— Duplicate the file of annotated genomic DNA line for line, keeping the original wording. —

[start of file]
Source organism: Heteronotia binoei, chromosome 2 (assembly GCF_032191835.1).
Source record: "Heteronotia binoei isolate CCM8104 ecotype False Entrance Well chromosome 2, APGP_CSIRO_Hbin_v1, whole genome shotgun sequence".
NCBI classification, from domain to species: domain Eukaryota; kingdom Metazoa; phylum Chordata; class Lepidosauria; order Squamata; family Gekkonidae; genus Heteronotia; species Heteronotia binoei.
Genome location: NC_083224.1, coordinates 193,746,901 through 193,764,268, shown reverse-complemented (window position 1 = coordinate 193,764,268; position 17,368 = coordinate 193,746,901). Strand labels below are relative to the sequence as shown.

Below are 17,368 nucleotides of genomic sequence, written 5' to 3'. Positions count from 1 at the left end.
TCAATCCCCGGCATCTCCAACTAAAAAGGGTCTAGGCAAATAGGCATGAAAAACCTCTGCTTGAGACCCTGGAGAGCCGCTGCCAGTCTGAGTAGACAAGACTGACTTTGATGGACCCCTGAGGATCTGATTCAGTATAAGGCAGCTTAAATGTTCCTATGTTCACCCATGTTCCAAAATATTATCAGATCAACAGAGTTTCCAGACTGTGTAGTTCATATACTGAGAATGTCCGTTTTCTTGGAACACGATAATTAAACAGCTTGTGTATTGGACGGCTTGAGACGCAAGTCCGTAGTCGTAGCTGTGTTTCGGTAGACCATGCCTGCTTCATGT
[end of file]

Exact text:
Source organism: Heteronotia binoei, chromosome 2 (assembly GCF_032191835.1).
Source record: "Heteronotia binoei isolate CCM8104 ecotype False Entrance Well chromosome 2, APGP_CSIRO_Hbin_v1, whole genome shotgun sequence".
NCBI classification, from domain to species: domain Eukaryota; kingdom Metazoa; phylum Chordata; class Lepidosauria; order Squamata; family Gekkonidae; genus Heteronotia; species Heteronotia binoei.
Genome location: NC_083224.1, coordinates 193,746,901 through 193,764,268, shown reverse-complemented (window position 1 = coordinate 193,764,268; position 17,368 = coordinate 193,746,901). Strand labels below are relative to the sequence as shown.

Below are 17,368 nucleotides of genomic sequence, written 5' to 3'. Positions count from 1 at the left end.
TCAATCCCCGGCATCTCCAACTAAAAAGGGTCTAGGCAAATAGGCATGAAAAACCTCTGCTTGAGACCCTGGAGAGCCGCTGCCAGTCTGAGTAGACAAGACTGACTTTGATGGACCCCTGAGGATCTGATTCAGTATAAGGCAGCTTAAATGTTCCTATGTTCACCCATGTTCCAAAATATTATCAGATCAACAGAGTTTCCAGACTGTGTAGTTCATATACTGAGAATGTCCGTTTTCTTGGAACACGATAATTAAACAGCTTGTGTATTGGACGGCTTGAGACGCAAGTCCGTAGTCGTAGCTGTGTTTCGGTAGACCATGCCTGCTTCATGT